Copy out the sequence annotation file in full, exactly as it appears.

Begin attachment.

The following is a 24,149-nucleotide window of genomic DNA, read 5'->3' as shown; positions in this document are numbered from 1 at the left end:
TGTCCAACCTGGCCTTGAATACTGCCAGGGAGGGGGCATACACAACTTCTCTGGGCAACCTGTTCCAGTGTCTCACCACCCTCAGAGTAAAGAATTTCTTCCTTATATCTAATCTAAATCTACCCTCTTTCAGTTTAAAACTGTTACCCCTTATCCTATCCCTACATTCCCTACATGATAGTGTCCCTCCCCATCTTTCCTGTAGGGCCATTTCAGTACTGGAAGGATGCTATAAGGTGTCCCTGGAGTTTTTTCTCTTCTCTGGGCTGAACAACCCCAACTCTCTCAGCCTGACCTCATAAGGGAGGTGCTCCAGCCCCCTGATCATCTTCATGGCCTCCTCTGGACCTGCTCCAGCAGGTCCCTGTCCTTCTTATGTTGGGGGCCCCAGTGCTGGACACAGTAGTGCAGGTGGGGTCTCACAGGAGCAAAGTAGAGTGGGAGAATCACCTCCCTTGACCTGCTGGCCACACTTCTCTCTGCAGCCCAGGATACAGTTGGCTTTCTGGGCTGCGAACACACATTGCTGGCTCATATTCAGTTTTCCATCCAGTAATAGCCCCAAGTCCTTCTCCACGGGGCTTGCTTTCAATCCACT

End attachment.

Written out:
The following is a 24,149-nucleotide window of genomic DNA, read 5'->3' as shown; positions in this document are numbered from 1 at the left end:
TGTCCAACCTGGCCTTGAATACTGCCAGGGAGGGGGCATACACAACTTCTCTGGGCAACCTGTTCCAGTGTCTCACCACCCTCAGAGTAAAGAATTTCTTCCTTATATCTAATCTAAATCTACCCTCTTTCAGTTTAAAACTGTTACCCCTTATCCTATCCCTACATTCCCTACATGATAGTGTCCCTCCCCATCTTTCCTGTAGGGCCATTTCAGTACTGGAAGGATGCTATAAGGTGTCCCTGGAGTTTTTTCTCTTCTCTGGGCTGAACAACCCCAACTCTCTCAGCCTGACCTCATAAGGGAGGTGCTCCAGCCCCCTGATCATCTTCATGGCCTCCTCTGGACCTGCTCCAGCAGGTCCCTGTCCTTCTTATGTTGGGGGCCCCAGTGCTGGACACAGTAGTGCAGGTGGGGTCTCACAGGAGCAAAGTAGAGTGGGAGAATCACCTCCCTTGACCTGCTGGCCACACTTCTCTCTGCAGCCCAGGATACAGTTGGCTTTCTGGGCTGCGAACACACATTGCTGGCTCATATTCAGTTTTCCATCCAGTAATAGCCCCAAGTCCTTCTCCACGGGGCTTGCTTTCAATCCACT